Choosing a Godparent: Can Siblings Have The Same Godparent?

Is it possible for 2 or more children in the same family to have the same godparents? Or is it better to have different godparents for each child? I’ve only known each child to have a different set of godparents, but I’m interested to see what is normal for other people.

It seems that siblings can absolutely have the same godparent if the godparent takes their responsibility seriously and intends to help the child grow in faith. There don’t seem to be any rules against having the same godparents for your children.

I had never heard of this before. The thought never even crossed my mind, but seems to be fairly common. I think it probably depends on whether you had the same godparents as your siblings when you were young, and also what you have noticed friends doing when having their children baptised.

Maybe you choose to share godparents for your children as there’s a shortage in choice of good godparents or maybe you’re just really happy with the way the godparents you chose for your first child are honouring their commitment.

Let’s look at some common reasons people have for choosing whether to have the same godparents or not.

Reasons For Having The Same Godparents For All Children

There are a few reasons I’ve found that some parents may choose to have the same godparent for all their children.

Lack of Choice of Godparent

Maybe there are not enough people to choose from for a godparent for your child. This can be either due to:

  1. Personal Choice as to who you believe will do a good job. It can sometimes be hard to find someone with strong faith who will be able and willing to fill the role of godparent.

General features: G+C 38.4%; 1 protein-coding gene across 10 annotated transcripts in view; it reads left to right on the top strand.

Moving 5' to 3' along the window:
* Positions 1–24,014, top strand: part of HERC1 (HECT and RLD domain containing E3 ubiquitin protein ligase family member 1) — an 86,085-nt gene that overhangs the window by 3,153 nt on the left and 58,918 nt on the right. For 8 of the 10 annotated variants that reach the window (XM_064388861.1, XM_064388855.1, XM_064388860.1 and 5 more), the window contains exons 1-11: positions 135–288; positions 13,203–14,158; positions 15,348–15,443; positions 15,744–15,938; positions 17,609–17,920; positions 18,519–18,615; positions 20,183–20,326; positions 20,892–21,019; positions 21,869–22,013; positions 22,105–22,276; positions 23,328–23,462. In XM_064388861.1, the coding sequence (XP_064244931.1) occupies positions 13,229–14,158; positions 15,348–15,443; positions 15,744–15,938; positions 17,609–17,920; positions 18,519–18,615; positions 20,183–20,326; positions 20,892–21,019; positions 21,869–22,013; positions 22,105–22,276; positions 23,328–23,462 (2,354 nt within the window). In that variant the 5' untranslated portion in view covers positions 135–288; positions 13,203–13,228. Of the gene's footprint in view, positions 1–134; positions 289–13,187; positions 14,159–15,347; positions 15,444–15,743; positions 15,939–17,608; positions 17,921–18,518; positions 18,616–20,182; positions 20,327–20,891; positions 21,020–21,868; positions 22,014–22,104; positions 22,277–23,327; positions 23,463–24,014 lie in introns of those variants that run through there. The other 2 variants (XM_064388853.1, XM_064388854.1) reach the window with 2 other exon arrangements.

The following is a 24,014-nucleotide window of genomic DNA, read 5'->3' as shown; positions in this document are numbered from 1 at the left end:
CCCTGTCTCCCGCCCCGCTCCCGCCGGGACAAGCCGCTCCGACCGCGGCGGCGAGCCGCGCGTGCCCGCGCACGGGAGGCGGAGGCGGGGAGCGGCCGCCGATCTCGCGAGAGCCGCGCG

2. Church Criteria – or maybe there are only a few people that meet the criteria set by the church. Often churches may require that at least one of the godparents be baptised or confirmed in the same religion of the church that you want to have your child baptised in.

Children Baptised at the Same Time

Some parents choose to have their children baptised at the same time. Maybe they’re twins or triplets or maybe they are a year or 2 apart. It might seem easier to have the same godparents in this case. However not all children baptised together will have the same godparents.

Some parent might choose to have 4 godparents shared between the twins or you might choose to have 2 godparents each. Again it really just depends on personal choice.

Worried First Child Will Have Better Godparents

Often when your first child is baptised you will choose the best godparents possible for your child. Maybe they are fantastic godparents that have a close connection with your godchild and always remember birthdays etc. Maybe you’re worried that your second child will feel a bit left out as any other godparents you might choose won’t be as good as the godparents for your first child. You don’t want your second child feeling second best. This could definitely be a good reason for choosing the same godparents again.

Another thing to possibly consider when trying to make things fair for your children is if the first child has a family friend for a godparent then the second child should maybe also have a family friend for a godparent and not just family members like aunties and uncles. The reason for this is that aunties and uncles will likely give presents to all their nieces and nephews regardless. But children with godparents outside the family may get extra presents which may seem unfair for your child if they only have family for godparents.

Our children all have different godparents, mostly aunties and uncles, but our youngest has a godparent that is a family friend also. It hasn’t caused any issues for us with sibling jealousy, but I can see how it might.

Possibility of Godparent Becoming the Legal Guardian if Anything Happens

Many years ago it was common for the godparents to become the child’s legal guardian should anything happen to the child’s parents and the child needed someone to look after them.

These days a written legal will decides who will look after your children if anything happens to you as parents.